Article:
A passer-by spotted the beached animal in Texas City, Texas. Preeti Desai, a science communicator for the Audubon Society, initially thought it was a sea lamprey but on closer inspection changed her mind.
Speaking to Earth Tough News, Desai said the encounter was “unexpected”.
“When I saw the mouth I thought no way was it a lamprey. It looked like something that came from deeper waters,” she added.
Totally boggled by this strange creature, she took to Twitter to see if she could find answers. And, as usual, Twitter didn’t disappoint.
— Preeti Desai🌿 (@preetalina) September 6, 2017
Dragon fish, blacktail moray, and ribbon fish were contenders, but there were also some slightly more “interesting” suggestions.
One person thought it could make for a nice pet.
New pets!!!!! (?)
— Christine Oh! (@cloreally) September 7, 2017
ITS A MYSTERY ALIEN MONSTER SCIENTISTS ARE BAFFLED HIDE YOUR KIDS HIDE YOUR WIFE AHHHHHHHH
— Dr. David Shiffman (@WhySharksMatter) September 7, 2017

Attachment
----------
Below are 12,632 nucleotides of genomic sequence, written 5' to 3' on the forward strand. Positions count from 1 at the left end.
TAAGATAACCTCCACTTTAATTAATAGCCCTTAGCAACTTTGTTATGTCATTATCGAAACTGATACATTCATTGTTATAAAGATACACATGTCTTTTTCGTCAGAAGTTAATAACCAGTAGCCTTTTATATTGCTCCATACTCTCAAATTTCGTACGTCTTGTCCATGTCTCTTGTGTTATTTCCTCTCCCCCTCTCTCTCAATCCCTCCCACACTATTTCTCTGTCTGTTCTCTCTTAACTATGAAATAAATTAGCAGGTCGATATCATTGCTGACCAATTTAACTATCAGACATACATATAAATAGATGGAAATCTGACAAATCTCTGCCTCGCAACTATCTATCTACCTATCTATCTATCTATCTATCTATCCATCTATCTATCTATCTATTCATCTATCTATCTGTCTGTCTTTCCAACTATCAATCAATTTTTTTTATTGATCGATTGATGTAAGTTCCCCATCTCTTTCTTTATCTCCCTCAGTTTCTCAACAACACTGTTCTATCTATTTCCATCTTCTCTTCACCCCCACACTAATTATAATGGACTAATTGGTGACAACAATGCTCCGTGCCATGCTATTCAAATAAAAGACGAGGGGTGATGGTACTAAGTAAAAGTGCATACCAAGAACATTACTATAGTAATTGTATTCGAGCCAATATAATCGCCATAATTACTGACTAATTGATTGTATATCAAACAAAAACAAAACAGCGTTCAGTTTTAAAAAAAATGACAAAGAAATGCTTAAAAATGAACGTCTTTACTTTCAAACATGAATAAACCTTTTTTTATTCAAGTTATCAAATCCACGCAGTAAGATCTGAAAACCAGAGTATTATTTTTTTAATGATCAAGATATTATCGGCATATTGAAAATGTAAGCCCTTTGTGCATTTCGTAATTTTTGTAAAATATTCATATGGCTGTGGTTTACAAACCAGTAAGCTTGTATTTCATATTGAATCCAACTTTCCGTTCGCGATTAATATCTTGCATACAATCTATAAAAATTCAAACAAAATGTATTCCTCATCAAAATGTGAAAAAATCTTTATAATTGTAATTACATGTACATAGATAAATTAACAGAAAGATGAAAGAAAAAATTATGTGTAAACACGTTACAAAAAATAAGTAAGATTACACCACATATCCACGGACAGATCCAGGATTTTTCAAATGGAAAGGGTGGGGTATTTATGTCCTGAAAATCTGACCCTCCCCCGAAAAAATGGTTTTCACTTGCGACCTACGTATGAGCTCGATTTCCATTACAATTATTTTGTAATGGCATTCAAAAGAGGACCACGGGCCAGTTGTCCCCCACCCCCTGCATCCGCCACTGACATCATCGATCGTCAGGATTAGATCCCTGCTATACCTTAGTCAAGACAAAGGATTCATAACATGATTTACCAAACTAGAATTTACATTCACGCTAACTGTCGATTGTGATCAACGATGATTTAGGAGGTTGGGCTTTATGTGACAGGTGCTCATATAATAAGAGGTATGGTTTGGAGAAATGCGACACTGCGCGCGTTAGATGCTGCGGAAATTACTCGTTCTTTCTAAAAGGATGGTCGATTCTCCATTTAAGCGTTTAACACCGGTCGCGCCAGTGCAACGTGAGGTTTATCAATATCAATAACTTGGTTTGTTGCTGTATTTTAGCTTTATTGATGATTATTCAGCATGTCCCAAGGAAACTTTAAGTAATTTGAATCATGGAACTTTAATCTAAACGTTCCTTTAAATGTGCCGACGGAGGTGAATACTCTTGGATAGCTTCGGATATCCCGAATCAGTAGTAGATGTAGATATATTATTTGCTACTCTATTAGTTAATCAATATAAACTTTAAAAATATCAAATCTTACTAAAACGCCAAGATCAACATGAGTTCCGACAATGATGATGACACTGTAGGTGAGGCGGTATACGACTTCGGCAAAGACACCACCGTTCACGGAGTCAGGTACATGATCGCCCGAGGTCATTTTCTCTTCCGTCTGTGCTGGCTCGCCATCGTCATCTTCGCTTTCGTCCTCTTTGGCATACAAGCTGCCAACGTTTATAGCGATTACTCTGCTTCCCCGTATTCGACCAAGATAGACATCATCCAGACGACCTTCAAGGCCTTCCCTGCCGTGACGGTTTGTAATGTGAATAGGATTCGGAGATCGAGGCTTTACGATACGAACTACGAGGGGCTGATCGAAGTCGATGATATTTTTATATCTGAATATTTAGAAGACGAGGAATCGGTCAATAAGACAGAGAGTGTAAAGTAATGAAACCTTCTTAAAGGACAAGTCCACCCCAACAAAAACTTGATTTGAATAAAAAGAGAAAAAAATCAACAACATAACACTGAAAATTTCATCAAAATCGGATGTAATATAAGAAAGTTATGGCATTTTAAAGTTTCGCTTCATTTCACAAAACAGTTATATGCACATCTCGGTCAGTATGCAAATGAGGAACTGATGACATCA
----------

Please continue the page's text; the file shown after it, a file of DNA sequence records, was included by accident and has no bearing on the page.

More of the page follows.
And a lot of people thought it bared more than a passing resemblance to the monsters in Tremors (which to be fair, we get).
It's that thing from Tremors. Don't make any noise or sudden moves pic.twitter.com/MOSQVeDY7J
— RUSSIANS PEED ON ME (@BarryNMooch) September 14, 2017
But Preeti – and the Internet – finally got an ID on the fish.
Dr. Kenneth Tighe, an eel specialist and biologist at the Smithsonian National Museum of Natural History, reckons it’s a fangtooth snake-eel, otherwise known as the “tusky” eel. Perhaps you know it by its Latin name, Aplatophis chauliodus?
The fangtooth snake-eel is found in the Atlantic around the US and Cuba. Normally, they lurk in water 30 to 90 meters (100 to 300 feet) deep, making burrows in the seabed. Occasionally, they make their way to shallower ground. But in this particular case, it is very likely Hurricane Harvey had something to do with bringing the poor creature to shore.
There’s also the chance it belongs to the garden and conger eel family – the Congridae. But Tighe says this is less likely because the eel’s large teeth don’t fit the description of most species in the Congridae family.
“It might be Bathyuroconger vicinus or Xenomystax congroides,” Tighe told Earth Touch News. “All three of these species occur off Texas and have large fang-like teeth. Too bad you can’t clearly see the tip of the tail. That would differentiate between the ophichthid and the congrids.”
Meanwhile in Florida, post-Irma, a much cuter animal has been found washed up in Sarasota Bay. Fortunately, both manatees were returned safely to sea.